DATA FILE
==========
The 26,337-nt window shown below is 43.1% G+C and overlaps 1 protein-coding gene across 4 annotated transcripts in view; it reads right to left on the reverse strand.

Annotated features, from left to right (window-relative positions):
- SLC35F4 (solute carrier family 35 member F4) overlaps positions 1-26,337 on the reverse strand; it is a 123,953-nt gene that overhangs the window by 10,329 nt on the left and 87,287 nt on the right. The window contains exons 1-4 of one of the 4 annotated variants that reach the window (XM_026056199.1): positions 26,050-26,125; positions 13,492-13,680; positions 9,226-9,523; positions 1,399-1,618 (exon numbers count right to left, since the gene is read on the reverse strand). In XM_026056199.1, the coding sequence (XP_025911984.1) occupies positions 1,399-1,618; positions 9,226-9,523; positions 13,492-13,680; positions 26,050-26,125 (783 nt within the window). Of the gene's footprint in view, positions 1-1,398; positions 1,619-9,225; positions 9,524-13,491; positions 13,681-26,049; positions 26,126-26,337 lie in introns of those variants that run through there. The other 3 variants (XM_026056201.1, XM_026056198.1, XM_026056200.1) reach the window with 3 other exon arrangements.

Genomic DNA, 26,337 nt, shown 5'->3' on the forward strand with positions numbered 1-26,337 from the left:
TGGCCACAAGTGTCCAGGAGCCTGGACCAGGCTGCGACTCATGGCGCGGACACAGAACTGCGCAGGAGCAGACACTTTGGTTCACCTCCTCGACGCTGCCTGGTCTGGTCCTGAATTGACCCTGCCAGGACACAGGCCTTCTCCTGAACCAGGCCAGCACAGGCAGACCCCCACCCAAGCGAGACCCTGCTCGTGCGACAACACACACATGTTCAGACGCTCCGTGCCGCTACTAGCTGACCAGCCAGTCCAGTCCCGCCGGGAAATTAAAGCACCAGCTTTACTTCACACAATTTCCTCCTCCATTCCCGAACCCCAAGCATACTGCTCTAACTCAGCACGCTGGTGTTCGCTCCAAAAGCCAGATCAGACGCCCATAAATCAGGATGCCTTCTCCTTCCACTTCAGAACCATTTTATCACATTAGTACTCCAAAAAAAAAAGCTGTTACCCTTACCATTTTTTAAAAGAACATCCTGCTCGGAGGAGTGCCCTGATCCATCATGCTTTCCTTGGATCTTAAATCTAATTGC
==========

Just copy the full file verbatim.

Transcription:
The 26,337-nt window shown below is 43.1% G+C and overlaps 1 protein-coding gene across 4 annotated transcripts in view; it reads right to left on the reverse strand.

Annotated features, from left to right (window-relative positions):
- SLC35F4 (solute carrier family 35 member F4) overlaps positions 1-26,337 on the reverse strand; it is a 123,953-nt gene that overhangs the window by 10,329 nt on the left and 87,287 nt on the right. The window contains exons 1-4 of one of the 4 annotated variants that reach the window (XM_026056199.1): positions 26,050-26,125; positions 13,492-13,680; positions 9,226-9,523; positions 1,399-1,618 (exon numbers count right to left, since the gene is read on the reverse strand). In XM_026056199.1, the coding sequence (XP_025911984.1) occupies positions 1,399-1,618; positions 9,226-9,523; positions 13,492-13,680; positions 26,050-26,125 (783 nt within the window). Of the gene's footprint in view, positions 1-1,398; positions 1,619-9,225; positions 9,524-13,491; positions 13,681-26,049; positions 26,126-26,337 lie in introns of those variants that run through there. The other 3 variants (XM_026056201.1, XM_026056198.1, XM_026056200.1) reach the window with 3 other exon arrangements.

Genomic DNA, 26,337 nt, shown 5'->3' on the forward strand with positions numbered 1-26,337 from the left:
TGGCCACAAGTGTCCAGGAGCCTGGACCAGGCTGCGACTCATGGCGCGGACACAGAACTGCGCAGGAGCAGACACTTTGGTTCACCTCCTCGACGCTGCCTGGTCTGGTCCTGAATTGACCCTGCCAGGACACAGGCCTTCTCCTGAACCAGGCCAGCACAGGCAGACCCCCACCCAAGCGAGACCCTGCTCGTGCGACAACACACACATGTTCAGACGCTCCGTGCCGCTACTAGCTGACCAGCCAGTCCAGTCCCGCCGGGAAATTAAAGCACCAGCTTTACTTCACACAATTTCCTCCTCCATTCCCGAACCCCAAGCATACTGCTCTAACTCAGCACGCTGGTGTTCGCTCCAAAAGCCAGATCAGACGCCCATAAATCAGGATGCCTTCTCCTTCCACTTCAGAACCATTTTATCACATTAGTACTCCAAAAAAAAAAGCTGTTACCCTTACCATTTTTTAAAAGAACATCCTGCTCGGAGGAGTGCCCTGATCCATCATGCTTTCCTTGGATCTTAAATCTAATTGC